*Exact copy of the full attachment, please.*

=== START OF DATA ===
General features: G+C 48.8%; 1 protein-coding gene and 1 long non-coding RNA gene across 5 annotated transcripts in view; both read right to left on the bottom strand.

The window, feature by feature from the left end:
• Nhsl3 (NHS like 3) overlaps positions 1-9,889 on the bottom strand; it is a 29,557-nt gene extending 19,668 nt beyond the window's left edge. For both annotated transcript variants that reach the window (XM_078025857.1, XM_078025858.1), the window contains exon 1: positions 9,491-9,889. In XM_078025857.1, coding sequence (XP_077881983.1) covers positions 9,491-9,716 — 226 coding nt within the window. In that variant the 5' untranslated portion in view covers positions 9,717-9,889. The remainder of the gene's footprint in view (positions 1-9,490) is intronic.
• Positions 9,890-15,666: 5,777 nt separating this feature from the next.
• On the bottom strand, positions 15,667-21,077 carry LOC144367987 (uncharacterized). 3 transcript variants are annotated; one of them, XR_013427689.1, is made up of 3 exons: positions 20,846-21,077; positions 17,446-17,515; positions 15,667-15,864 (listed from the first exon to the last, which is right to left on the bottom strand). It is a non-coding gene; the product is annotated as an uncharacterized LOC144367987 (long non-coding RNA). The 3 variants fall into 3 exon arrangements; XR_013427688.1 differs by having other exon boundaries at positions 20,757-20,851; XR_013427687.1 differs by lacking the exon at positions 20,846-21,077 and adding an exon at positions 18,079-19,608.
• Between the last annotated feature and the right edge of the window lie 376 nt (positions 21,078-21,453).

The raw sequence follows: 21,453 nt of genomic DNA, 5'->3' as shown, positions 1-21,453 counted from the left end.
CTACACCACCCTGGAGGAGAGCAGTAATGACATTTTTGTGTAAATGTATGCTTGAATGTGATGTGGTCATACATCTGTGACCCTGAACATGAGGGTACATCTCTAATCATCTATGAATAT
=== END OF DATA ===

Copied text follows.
General features: G+C 48.8%; 1 protein-coding gene and 1 long non-coding RNA gene across 5 annotated transcripts in view; both read right to left on the bottom strand.

The window, feature by feature from the left end:
• Nhsl3 (NHS like 3) overlaps positions 1-9,889 on the bottom strand; it is a 29,557-nt gene extending 19,668 nt beyond the window's left edge. For both annotated transcript variants that reach the window (XM_078025857.1, XM_078025858.1), the window contains exon 1: positions 9,491-9,889. In XM_078025857.1, coding sequence (XP_077881983.1) covers positions 9,491-9,716 — 226 coding nt within the window. In that variant the 5' untranslated portion in view covers positions 9,717-9,889. The remainder of the gene's footprint in view (positions 1-9,490) is intronic.
• Positions 9,890-15,666: 5,777 nt separating this feature from the next.
• On the bottom strand, positions 15,667-21,077 carry LOC144367987 (uncharacterized). 3 transcript variants are annotated; one of them, XR_013427689.1, is made up of 3 exons: positions 20,846-21,077; positions 17,446-17,515; positions 15,667-15,864 (listed from the first exon to the last, which is right to left on the bottom strand). It is a non-coding gene; the product is annotated as an uncharacterized LOC144367987 (long non-coding RNA). The 3 variants fall into 3 exon arrangements; XR_013427688.1 differs by having other exon boundaries at positions 20,757-20,851; XR_013427687.1 differs by lacking the exon at positions 20,846-21,077 and adding an exon at positions 18,079-19,608.
• Between the last annotated feature and the right edge of the window lie 376 nt (positions 21,078-21,453).

The raw sequence follows: 21,453 nt of genomic DNA, 5'->3' as shown, positions 1-21,453 counted from the left end.
CTACACCACCCTGGAGGAGAGCAGTAATGACATTTTTGTGTAAATGTATGCTTGAATGTGATGTGGTCATACATCTGTGACCCTGAACATGAGGGTACATCTCTAATCATCTATGAATAT